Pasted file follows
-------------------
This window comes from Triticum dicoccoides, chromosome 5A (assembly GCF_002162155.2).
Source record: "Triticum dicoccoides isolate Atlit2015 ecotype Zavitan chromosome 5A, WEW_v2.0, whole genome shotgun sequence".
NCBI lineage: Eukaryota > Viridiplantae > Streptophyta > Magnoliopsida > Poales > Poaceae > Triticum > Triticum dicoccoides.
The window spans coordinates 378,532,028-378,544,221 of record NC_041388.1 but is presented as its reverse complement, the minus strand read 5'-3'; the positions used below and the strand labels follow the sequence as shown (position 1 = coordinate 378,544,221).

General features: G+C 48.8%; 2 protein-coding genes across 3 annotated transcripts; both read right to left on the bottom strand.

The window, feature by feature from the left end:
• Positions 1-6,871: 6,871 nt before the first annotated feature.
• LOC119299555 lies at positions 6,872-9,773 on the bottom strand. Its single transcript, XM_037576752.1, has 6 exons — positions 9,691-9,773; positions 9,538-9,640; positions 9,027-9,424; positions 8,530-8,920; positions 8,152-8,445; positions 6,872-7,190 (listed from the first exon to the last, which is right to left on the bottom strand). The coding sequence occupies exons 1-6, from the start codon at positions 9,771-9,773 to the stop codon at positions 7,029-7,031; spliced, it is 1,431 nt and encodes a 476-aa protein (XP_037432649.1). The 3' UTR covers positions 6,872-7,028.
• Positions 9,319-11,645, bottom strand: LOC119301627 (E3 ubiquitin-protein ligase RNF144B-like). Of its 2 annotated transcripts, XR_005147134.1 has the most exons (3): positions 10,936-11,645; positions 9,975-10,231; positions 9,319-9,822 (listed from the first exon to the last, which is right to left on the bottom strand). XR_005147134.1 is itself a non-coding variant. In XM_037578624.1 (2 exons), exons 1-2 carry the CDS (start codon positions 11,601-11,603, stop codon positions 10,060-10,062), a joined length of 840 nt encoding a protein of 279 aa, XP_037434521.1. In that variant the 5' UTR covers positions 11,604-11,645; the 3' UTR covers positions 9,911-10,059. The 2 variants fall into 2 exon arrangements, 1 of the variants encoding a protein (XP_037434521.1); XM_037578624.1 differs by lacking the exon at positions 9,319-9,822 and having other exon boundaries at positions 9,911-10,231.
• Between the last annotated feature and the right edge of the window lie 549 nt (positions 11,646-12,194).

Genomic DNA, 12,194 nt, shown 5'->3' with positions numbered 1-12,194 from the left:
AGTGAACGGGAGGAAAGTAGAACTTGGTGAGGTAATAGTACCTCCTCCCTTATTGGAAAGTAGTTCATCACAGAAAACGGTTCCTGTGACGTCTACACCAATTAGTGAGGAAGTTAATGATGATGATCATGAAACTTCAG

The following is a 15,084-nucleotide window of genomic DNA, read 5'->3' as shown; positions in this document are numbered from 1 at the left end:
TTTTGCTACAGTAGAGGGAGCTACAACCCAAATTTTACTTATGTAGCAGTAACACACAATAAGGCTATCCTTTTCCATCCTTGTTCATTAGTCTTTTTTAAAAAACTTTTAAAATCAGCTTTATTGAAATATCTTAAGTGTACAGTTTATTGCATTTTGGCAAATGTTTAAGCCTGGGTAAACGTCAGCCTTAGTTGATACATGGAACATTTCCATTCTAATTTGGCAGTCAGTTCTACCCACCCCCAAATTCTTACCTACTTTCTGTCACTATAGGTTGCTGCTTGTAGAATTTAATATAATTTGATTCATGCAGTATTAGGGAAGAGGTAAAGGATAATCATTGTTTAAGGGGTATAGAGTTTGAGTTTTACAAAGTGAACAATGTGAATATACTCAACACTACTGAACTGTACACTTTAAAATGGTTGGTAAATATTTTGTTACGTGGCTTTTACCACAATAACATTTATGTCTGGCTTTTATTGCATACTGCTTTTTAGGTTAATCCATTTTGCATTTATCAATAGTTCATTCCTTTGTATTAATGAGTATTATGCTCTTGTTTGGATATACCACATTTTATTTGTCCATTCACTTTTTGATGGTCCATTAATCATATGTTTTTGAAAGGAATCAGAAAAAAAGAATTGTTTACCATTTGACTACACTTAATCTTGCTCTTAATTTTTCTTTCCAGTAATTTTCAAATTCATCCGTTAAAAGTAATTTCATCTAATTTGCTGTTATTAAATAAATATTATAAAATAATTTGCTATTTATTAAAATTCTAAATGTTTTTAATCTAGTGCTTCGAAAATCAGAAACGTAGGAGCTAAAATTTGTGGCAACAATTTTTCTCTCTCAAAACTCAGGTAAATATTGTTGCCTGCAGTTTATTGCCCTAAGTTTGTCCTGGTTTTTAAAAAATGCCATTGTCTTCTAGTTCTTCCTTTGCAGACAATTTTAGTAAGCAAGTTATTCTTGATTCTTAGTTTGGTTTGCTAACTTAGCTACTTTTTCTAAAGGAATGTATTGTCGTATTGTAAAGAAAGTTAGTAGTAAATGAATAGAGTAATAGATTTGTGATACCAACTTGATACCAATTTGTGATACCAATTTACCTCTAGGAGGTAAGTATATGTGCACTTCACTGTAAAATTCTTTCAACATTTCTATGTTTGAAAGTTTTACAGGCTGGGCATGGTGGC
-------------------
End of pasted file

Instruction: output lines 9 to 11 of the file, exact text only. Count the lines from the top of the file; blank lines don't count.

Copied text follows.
• Positions 9,319-11,645, bottom strand: LOC119301627 (E3 ubiquitin-protein ligase RNF144B-like). Of its 2 annotated transcripts, XR_005147134.1 has the most exons (3): positions 10,936-11,645; positions 9,975-10,231; positions 9,319-9,822 (listed from the first exon to the last, which is right to left on the bottom strand). XR_005147134.1 is itself a non-coding variant. In XM_037578624.1 (2 exons), exons 1-2 carry the CDS (start codon positions 11,601-11,603, stop codon positions 10,060-10,062), a joined length of 840 nt encoding a protein of 279 aa, XP_037434521.1. In that variant the 5' UTR covers positions 11,604-11,645; the 3' UTR covers positions 9,911-10,059. The 2 variants fall into 2 exon arrangements, 1 of the variants encoding a protein (XP_037434521.1); XM_037578624.1 differs by lacking the exon at positions 9,319-9,822 and having other exon boundaries at positions 9,911-10,231.
• Between the last annotated feature and the right edge of the window lie 549 nt (positions 11,646-12,194).

Genomic DNA, 12,194 nt, shown 5'->3' with positions numbered 1-12,194 from the left: